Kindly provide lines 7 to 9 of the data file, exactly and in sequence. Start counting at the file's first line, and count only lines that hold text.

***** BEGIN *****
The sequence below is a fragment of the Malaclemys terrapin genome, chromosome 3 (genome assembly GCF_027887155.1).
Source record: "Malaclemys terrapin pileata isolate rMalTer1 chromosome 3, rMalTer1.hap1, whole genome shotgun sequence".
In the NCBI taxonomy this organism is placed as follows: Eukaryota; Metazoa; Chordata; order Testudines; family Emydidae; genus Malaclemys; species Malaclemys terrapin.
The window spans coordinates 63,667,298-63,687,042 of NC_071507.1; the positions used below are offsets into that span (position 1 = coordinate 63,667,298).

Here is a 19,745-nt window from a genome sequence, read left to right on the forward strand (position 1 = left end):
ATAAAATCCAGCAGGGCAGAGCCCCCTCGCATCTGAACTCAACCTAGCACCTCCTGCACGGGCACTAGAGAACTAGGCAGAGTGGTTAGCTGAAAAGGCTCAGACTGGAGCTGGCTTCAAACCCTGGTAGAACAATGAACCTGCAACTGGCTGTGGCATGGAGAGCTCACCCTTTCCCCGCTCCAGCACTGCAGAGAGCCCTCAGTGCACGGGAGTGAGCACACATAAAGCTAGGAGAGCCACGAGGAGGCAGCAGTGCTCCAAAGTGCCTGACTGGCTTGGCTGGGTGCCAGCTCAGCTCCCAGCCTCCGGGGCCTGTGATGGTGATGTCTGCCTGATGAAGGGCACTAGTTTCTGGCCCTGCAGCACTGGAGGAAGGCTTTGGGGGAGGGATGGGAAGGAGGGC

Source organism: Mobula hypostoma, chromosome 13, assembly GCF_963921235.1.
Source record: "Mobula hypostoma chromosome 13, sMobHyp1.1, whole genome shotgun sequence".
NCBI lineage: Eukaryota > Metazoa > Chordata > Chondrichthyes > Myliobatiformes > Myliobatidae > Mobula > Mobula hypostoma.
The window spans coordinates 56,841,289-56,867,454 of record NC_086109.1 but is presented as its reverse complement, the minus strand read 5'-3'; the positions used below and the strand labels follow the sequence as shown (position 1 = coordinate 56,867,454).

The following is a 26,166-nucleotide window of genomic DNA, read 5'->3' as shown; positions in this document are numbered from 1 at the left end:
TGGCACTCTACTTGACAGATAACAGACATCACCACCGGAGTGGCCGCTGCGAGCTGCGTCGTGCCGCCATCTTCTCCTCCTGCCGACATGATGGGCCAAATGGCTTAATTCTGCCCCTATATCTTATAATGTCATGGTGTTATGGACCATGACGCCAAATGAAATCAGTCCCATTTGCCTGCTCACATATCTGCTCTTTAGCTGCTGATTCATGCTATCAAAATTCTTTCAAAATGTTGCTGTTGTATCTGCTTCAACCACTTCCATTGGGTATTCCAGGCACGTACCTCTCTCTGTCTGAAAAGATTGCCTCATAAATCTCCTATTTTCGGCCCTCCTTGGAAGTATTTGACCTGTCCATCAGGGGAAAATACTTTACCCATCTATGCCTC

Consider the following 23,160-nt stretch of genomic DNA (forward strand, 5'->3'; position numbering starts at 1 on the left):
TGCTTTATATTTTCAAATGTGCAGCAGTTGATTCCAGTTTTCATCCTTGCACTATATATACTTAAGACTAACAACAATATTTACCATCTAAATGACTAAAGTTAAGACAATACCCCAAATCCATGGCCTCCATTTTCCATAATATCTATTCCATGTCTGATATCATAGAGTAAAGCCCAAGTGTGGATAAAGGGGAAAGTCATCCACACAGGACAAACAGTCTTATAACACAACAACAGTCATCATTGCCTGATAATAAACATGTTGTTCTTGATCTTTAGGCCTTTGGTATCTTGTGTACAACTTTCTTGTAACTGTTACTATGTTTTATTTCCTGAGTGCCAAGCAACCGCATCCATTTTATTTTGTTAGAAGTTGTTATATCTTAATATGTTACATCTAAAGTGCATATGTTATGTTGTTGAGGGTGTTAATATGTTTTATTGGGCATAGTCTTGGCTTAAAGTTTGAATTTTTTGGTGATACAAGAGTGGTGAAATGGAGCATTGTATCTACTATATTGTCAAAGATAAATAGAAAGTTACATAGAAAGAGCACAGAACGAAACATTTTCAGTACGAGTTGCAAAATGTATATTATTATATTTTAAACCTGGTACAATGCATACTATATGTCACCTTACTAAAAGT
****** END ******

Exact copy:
Source organism: Mobula hypostoma, chromosome 13, assembly GCF_963921235.1.
Source record: "Mobula hypostoma chromosome 13, sMobHyp1.1, whole genome shotgun sequence".
NCBI lineage: Eukaryota > Metazoa > Chordata > Chondrichthyes > Myliobatiformes > Myliobatidae > Mobula > Mobula hypostoma.